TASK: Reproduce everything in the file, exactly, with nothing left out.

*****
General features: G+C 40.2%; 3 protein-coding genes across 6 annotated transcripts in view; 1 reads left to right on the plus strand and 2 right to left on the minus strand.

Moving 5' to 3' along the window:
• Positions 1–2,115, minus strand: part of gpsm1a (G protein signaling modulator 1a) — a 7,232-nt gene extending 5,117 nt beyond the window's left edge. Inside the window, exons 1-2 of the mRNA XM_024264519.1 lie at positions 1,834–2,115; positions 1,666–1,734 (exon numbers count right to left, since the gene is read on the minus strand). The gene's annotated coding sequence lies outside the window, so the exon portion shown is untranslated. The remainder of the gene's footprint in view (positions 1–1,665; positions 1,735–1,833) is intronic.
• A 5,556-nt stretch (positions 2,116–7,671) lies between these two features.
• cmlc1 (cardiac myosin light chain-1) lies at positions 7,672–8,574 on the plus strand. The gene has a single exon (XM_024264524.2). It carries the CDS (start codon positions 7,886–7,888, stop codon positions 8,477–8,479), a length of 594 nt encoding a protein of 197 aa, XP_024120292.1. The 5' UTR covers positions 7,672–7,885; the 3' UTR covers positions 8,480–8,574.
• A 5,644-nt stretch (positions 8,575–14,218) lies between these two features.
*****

General features: G+C 40.2%; 3 protein-coding genes across 6 annotated transcripts in view; 1 reads left to right on the plus strand and 2 right to left on the minus strand.

Moving 5' to 3' along the window:
• Positions 1–2,115, minus strand: part of gpsm1a (G protein signaling modulator 1a) — a 7,232-nt gene extending 5,117 nt beyond the window's left edge. Inside the window, exons 1-2 of the mRNA XM_024264519.1 lie at positions 1,834–2,115; positions 1,666–1,734 (exon numbers count right to left, since the gene is read on the minus strand). The gene's annotated coding sequence lies outside the window, so the exon portion shown is untranslated. The remainder of the gene's footprint in view (positions 1–1,665; positions 1,735–1,833) is intronic.
• A 5,556-nt stretch (positions 2,116–7,671) lies between these two features.
• cmlc1 (cardiac myosin light chain-1) lies at positions 7,672–8,574 on the plus strand. The gene has a single exon (XM_024264524.2). It carries the CDS (start codon positions 7,886–7,888, stop codon positions 8,477–8,479), a length of 594 nt encoding a protein of 197 aa, XP_024120292.1. The 5' UTR covers positions 7,672–7,885; the 3' UTR covers positions 8,480–8,574.
• A 5,644-nt stretch (positions 8,575–14,218) lies between these two features.